The Collapse of Silicon Valley Bank: What Does It Mean for Uninsured US Depositors?

Silicon Valley Bank (SVB), the 16th-largest lender in America, collapsed last Friday, setting off a wave of panic in the venture capital and tech startup world.[0] The bank, which had become the go-to lender for nearly half of all venture-backed tech startups and many in the healthcare sector, had over $200 billion in assets and almost 93% of its deposits were uninsured.[1] The Federal Deposit Insurance Corporation (FDIC) quickly seized the bank, though the Federal Reserve and the Treasury Department stepped in to guarantee all deposits.

The collapse of Silicon Valley Bank (SVB) was a long time coming, and was tied closely to the financial infrastructure of the tech industry.[2] Founded in 1983, SVB had become a major player in the world of venture capital, providing loans and services to startups, venture capital firms, and private equity.[3] SVB’s business model was risky, however, as it borrowed short-term, taking in money from depositors, and lent long-term. All banks employ this strategy, but SVB took it too far, too quickly, without any margin of error.[4]

The bank’s predicament was exacerbated by the fact that its deposits were over the $250,000 amount federally guaranteed by the FDIC. When the bank announced a $2.25 billion share sale, its clients panicked and began to withdraw their money. The following night, regulators seized the bank and the FDIC said it would retroactively protect all depositors at the two failed banks, not just smaller, insured, depositors.

President Joe Biden stepped in to reassure Americans that the banking system was sound, and the Federal Reserve and the Treasury Department said that banks facing similar situations—having to sell Treasury securities to meet deposits—could instead borrow from the Fed.[4]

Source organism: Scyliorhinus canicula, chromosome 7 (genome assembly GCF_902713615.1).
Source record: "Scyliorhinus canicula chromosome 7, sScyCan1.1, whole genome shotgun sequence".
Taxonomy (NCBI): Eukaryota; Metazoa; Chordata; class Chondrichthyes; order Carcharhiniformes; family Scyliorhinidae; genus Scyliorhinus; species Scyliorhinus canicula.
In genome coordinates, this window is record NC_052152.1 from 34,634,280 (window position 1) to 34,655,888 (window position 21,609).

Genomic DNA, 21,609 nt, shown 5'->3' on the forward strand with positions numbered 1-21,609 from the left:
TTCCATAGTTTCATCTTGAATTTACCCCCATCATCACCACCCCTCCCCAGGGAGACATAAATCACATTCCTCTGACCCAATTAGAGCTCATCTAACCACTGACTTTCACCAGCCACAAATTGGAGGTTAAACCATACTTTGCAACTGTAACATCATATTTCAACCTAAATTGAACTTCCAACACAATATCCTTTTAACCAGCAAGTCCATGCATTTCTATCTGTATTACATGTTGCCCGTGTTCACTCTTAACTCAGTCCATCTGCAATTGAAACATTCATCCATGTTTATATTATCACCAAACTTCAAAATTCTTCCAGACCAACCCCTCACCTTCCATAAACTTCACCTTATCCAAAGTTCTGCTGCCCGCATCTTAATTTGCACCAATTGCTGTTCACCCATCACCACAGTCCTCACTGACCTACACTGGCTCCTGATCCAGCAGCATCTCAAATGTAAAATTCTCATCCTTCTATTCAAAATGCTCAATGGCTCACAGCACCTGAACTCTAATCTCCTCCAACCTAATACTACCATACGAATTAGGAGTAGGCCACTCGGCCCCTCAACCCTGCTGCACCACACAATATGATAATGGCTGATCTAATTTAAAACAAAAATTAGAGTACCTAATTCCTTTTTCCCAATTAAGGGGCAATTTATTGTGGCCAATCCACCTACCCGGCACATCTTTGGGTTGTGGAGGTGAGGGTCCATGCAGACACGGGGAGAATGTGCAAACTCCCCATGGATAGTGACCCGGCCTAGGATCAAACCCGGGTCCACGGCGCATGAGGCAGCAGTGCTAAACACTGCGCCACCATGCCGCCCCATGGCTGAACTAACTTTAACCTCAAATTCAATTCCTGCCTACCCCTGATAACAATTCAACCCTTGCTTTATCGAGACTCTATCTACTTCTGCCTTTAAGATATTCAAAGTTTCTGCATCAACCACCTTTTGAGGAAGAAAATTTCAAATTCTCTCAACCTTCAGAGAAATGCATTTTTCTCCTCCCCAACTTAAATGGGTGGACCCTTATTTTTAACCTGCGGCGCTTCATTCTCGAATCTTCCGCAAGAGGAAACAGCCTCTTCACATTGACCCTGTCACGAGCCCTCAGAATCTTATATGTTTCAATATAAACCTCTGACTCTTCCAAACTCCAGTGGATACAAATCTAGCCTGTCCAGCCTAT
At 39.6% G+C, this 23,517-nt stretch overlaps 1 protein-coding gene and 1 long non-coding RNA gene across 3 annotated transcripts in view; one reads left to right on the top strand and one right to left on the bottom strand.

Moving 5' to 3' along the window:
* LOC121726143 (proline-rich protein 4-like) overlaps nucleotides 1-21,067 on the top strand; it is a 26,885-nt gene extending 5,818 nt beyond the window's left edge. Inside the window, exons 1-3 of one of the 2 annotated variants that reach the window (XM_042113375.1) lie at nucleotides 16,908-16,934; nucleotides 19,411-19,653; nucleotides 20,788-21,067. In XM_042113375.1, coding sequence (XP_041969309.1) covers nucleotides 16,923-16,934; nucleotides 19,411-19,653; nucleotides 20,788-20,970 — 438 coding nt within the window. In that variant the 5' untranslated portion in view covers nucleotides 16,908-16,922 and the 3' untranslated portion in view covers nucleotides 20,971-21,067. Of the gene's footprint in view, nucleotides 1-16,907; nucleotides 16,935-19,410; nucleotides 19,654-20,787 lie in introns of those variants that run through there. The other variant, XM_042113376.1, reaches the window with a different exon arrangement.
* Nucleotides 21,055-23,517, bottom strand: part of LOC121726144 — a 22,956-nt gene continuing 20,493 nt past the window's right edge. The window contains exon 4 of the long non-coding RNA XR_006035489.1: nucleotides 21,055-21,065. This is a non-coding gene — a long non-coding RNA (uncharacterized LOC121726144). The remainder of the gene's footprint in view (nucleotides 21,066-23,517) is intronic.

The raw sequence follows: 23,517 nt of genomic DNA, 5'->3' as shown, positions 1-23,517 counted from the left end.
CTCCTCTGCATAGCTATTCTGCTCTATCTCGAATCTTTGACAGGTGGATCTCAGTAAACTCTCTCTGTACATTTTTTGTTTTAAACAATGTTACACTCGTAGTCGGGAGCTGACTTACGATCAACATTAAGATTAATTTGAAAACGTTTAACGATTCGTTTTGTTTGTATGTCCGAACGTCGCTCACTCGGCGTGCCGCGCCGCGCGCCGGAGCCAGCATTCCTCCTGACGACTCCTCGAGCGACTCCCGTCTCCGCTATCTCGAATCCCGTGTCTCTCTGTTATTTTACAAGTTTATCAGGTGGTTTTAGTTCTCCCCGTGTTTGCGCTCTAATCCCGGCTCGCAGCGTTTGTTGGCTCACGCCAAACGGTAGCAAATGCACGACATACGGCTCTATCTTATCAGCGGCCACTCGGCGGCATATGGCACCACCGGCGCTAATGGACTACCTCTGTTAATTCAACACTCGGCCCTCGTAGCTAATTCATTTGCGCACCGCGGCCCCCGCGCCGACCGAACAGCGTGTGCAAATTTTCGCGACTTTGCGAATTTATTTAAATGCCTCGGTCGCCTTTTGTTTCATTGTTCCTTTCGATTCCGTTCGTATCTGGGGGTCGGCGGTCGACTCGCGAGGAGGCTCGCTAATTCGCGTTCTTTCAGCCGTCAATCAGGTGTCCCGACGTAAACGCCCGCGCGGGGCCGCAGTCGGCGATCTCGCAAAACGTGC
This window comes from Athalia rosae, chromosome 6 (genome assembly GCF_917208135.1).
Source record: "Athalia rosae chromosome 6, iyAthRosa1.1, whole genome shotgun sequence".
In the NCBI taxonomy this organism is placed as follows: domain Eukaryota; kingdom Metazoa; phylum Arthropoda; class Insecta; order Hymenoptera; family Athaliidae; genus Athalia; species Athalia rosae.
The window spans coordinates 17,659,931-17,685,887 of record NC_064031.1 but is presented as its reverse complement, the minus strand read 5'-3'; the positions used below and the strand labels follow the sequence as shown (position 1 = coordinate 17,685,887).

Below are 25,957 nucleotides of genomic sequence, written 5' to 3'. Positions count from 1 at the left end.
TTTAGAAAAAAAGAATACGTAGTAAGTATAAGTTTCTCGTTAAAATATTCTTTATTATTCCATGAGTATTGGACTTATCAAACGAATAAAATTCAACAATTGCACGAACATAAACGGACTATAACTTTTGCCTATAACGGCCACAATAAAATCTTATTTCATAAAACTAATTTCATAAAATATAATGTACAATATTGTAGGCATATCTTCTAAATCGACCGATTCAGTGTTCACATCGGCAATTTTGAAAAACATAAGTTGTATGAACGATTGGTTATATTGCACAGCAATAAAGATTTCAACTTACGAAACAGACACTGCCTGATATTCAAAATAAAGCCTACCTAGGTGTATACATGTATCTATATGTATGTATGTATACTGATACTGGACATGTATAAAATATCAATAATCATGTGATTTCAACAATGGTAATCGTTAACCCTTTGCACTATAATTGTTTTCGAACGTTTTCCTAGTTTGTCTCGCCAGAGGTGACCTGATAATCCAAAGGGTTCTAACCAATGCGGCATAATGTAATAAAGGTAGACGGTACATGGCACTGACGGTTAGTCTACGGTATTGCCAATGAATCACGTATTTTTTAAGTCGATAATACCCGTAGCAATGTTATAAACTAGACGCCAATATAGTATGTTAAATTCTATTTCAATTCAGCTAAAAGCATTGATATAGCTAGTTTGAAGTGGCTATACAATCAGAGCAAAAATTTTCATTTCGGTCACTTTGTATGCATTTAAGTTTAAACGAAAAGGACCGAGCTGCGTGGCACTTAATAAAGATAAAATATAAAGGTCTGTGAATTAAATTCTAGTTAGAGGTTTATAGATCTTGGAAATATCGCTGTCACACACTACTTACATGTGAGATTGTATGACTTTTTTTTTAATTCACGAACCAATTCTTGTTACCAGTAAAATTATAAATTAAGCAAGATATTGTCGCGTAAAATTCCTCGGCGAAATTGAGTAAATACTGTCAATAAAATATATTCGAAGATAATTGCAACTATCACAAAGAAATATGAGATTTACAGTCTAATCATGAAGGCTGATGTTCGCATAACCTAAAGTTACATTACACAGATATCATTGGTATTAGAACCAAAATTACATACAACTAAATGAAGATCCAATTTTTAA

The collapse of Silicon Valley Bank highlights the risks of a concentrated banking system.[5] Though the government stepped in to protect all deposits, uninsured US depositors do, in practice, lose money with some frequency.[6] A 2020 report from economists at the FDIC found that a significant share of bank failures from 1980 to 2013 resulted in uninsured depositors losing some funds.[6] Even those with more than $250,000 deposited were made whole this time, but the Silicon Valley Bank collapse is a reminder that banking oversight is essential in order to protect depositors from potential losses.[7]

0. “How does a bank collapse in 48 hours? A timeline of the SVB fall” CNN, 13 Mar. 2023,

1. “‘Lungs of the startup world’: bank fall upends most Silicon Valley industries” The Guardian, 15 Mar. 2023,

2. “What is Silicon Valley Bank? The bank’s collapse, explained.”, 10 Mar. 2023,

3. “Silicon Valley Bank’s failure, the government’s depositor rescue, and venture capitalists’ incredible tantrum.” Slate, 13 Mar. 2023,

4. “Silicon Valley Bank: Who’s to Blame?” City Journal, 13 Mar. 2023,

5. “Silicon Valley Bank collapse sets tech industry up for bigger crisis” Business Insider, 15 Mar. 2023,

6. “The Silicon Valley Bank collapse couldn’t have happened in this one state”, 15 Mar. 2023,

7. “Opinion | How Bad Was the Silicon Valley Bank Bailout?” The New York Times, 14 Mar. 2023,